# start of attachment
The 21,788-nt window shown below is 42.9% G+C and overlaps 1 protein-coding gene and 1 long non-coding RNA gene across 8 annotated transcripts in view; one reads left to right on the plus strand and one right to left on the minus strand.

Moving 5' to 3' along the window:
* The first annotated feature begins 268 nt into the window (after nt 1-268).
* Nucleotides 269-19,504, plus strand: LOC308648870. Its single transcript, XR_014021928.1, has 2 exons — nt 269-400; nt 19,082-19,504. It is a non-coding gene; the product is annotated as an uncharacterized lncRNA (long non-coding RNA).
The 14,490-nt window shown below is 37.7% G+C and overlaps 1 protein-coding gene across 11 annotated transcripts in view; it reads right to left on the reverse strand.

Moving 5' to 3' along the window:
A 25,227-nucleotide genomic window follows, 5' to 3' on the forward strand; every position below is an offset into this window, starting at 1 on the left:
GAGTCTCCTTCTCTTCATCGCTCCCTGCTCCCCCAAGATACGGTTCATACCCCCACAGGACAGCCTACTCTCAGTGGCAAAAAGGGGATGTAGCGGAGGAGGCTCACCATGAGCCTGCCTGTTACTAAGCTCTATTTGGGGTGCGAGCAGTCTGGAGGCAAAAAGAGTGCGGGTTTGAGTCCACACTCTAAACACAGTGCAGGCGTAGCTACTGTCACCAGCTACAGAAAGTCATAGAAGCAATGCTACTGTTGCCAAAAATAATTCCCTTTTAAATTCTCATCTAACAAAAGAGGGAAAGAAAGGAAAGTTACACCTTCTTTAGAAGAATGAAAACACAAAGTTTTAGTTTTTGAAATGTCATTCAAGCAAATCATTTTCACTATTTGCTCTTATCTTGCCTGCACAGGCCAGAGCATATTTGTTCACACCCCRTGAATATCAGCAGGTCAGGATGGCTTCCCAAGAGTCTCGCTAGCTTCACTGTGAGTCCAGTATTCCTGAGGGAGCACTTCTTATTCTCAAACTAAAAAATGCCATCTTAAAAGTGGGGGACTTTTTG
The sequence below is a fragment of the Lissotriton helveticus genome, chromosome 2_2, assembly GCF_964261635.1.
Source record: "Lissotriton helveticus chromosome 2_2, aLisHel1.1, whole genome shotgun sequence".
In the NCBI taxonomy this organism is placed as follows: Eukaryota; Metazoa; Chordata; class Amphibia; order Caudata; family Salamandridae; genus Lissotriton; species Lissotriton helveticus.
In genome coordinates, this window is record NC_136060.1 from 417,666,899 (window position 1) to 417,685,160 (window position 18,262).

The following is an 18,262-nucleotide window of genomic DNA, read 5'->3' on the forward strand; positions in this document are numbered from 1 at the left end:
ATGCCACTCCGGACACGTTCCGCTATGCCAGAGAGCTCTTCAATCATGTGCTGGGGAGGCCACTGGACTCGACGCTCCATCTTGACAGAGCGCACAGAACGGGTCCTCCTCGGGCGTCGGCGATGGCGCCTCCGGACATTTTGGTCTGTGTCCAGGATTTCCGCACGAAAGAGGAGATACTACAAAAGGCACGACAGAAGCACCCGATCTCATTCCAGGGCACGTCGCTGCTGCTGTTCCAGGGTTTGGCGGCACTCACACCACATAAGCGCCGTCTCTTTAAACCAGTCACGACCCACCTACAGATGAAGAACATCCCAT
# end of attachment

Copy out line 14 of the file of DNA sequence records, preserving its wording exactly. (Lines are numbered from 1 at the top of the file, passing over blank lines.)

ATGCCACTCCGGACACGTTCCGCTATGCCAGAGAGCTCTTCAATCATGTGCTGGGGAGGCCACTGGACTCGACGCTCCATCTTGACAGAGCGCACAGAACGGGTCCTCCTCGGGCGTCGGCGATGGCGCCTCCGGACATTTTGGTCTGTGTCCAGGATTTCCGCACGAAAGAGGAGATACTACAAAAGGCACGACAGAAGCACCCGATCTCATTCCAGGGCACGTCGCTGCTGCTGTTCCAGGGTTTGGCGGCACTCACACCACATAAGCGCCGTCTCTTTAAACCAGTCACGACCCACCTACAGATGAAGAACATCCCAT